I have never doubted the utility of meetings. It is an essential platform for all the depending parties to a particular conclusion to come together and take a responsible conclusion.
The question is if we need a means to make the process of a meeting fool-proof. Foolproof from the
- herd mentality that at times creep into a meeting
- strong personality swinging the meeting to his/her favour
- super boss with a tendency to impose viewpoints
- lack of interest that a few participating parties may have towards the point of discussion
- and other such negative dynamics
From my experience, I think that we should take two meetings at least to arrive at a strategic decision.
Some might argue that there are always more than one meeting to arrive at a conclusion. They are right. However, I am not referring to meetings that conclude a process to execute a particular conclusion. I am referring to meetings that conclude a objective decision - Yes or No to a hypothesis. I am referring to meetings which give direction to a project, company or a brand. Usually such conclusions are taken in one meeting and the implementation of that conclusion takes many meetings.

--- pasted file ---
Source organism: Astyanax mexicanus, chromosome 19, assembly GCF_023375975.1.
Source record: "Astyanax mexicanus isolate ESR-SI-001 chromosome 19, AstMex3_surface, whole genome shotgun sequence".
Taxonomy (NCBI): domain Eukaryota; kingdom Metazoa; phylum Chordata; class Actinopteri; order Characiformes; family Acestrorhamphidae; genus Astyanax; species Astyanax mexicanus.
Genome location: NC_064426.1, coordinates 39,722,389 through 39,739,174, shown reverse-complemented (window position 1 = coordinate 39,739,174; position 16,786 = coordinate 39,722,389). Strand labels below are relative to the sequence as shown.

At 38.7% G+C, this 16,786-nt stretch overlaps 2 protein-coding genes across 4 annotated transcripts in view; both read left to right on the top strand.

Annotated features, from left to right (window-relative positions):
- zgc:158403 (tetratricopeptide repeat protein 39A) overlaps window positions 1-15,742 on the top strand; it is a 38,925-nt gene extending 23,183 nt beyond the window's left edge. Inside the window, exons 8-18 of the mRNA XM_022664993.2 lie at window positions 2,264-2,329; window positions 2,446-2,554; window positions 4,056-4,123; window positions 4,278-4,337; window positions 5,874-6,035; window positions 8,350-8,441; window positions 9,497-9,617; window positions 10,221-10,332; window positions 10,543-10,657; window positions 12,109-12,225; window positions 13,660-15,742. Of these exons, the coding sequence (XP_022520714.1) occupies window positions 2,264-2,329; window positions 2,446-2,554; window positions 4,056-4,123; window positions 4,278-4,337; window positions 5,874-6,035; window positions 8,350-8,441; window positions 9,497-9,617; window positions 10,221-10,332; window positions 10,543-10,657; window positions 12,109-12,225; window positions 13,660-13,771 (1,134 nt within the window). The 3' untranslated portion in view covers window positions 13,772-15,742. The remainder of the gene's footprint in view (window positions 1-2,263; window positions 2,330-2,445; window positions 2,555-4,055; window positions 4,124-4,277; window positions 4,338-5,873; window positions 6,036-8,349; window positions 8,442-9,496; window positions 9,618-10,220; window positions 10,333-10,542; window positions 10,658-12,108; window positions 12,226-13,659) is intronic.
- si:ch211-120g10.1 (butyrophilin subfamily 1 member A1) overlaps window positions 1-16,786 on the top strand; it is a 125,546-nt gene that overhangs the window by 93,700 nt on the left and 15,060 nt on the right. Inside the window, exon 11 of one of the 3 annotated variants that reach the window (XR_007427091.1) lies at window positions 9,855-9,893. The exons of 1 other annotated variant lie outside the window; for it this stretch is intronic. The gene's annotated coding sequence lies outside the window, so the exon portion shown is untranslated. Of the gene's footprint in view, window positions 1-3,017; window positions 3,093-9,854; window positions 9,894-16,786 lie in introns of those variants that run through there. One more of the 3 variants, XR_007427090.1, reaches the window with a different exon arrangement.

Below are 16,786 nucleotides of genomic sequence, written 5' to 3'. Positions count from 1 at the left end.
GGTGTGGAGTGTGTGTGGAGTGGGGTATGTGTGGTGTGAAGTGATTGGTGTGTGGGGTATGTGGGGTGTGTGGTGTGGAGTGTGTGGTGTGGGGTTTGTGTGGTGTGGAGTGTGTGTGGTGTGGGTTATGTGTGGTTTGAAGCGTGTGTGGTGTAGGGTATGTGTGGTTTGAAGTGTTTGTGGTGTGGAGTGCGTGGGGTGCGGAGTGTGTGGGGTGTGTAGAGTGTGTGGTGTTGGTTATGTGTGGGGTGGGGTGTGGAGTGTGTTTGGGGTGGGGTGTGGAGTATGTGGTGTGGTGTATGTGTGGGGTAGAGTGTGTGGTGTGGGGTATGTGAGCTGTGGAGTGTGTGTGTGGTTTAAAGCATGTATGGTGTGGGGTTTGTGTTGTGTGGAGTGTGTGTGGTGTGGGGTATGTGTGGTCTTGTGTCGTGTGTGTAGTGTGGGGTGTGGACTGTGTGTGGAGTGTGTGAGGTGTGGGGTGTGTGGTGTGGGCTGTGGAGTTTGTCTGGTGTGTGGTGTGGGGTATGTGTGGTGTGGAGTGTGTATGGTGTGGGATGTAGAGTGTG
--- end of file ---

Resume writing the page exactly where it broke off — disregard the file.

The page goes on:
My contention is that we should have at least two meetings to conclude on core strategic direction.
The first meeting should be
- a discussion on the brief and problem at hand
- followed by free brainstorming of ideas without any restriction
- without any intention to conclude
- moderated to avoid any imposing-one dimensional behaviour
The second meeting should
- have presentations of viewpoints by each participating party in a structured manner
- not permit any interuption during the presentations. Only questions for clarity by the audience should be allowed
- have an incentive structured to acknowledge the best presentation arrived at through blind voting
- Once all presentations are presented with, the meeting should analyse the pros/cons, scope and scale of the problem at hand and solutions suggested by each presentation.
- Hence arriving at a conclusion with a much better grip on the problem at hand and repercussions of solutions suggested.
This kind of a process would prevent hasty decisions, emotional decisions, short-sighted decisions and give rise to pragmatic decisions with a good view of the future impact of the decisions.
Above all, this process should breed intellectual thinking in the organisation and improve confidence of the employees behind all major decisions.